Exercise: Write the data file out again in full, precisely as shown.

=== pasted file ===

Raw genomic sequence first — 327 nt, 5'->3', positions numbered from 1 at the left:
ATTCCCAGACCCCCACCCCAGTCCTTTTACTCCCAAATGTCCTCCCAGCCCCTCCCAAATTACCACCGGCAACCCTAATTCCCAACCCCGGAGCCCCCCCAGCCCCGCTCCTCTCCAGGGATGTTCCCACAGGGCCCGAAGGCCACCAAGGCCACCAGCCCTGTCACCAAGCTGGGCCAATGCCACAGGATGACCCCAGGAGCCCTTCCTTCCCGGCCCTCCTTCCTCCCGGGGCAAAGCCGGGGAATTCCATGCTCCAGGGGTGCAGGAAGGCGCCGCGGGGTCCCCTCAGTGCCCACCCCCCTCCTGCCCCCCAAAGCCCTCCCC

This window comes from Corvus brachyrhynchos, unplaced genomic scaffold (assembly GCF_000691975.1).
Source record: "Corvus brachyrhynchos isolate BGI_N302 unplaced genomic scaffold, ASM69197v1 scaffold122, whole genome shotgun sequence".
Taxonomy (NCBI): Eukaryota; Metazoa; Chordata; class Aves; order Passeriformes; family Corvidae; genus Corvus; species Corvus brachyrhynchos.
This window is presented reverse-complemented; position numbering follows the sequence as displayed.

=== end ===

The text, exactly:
Raw genomic sequence first — 327 nt, 5'->3', positions numbered from 1 at the left:
ATTCCCAGACCCCCACCCCAGTCCTTTTACTCCCAAATGTCCTCCCAGCCCCTCCCAAATTACCACCGGCAACCCTAATTCCCAACCCCGGAGCCCCCCCAGCCCCGCTCCTCTCCAGGGATGTTCCCACAGGGCCCGAAGGCCACCAAGGCCACCAGCCCTGTCACCAAGCTGGGCCAATGCCACAGGATGACCCCAGGAGCCCTTCCTTCCCGGCCCTCCTTCCTCCCGGGGCAAAGCCGGGGAATTCCATGCTCCAGGGGTGCAGGAAGGCGCCGCGGGGTCCCCTCAGTGCCCACCCCCCTCCTGCCCCCCAAAGCCCTCCCC

This window comes from Corvus brachyrhynchos, unplaced genomic scaffold (assembly GCF_000691975.1).
Source record: "Corvus brachyrhynchos isolate BGI_N302 unplaced genomic scaffold, ASM69197v1 scaffold122, whole genome shotgun sequence".
Taxonomy (NCBI): Eukaryota; Metazoa; Chordata; class Aves; order Passeriformes; family Corvidae; genus Corvus; species Corvus brachyrhynchos.
This window is presented reverse-complemented; position numbering follows the sequence as displayed.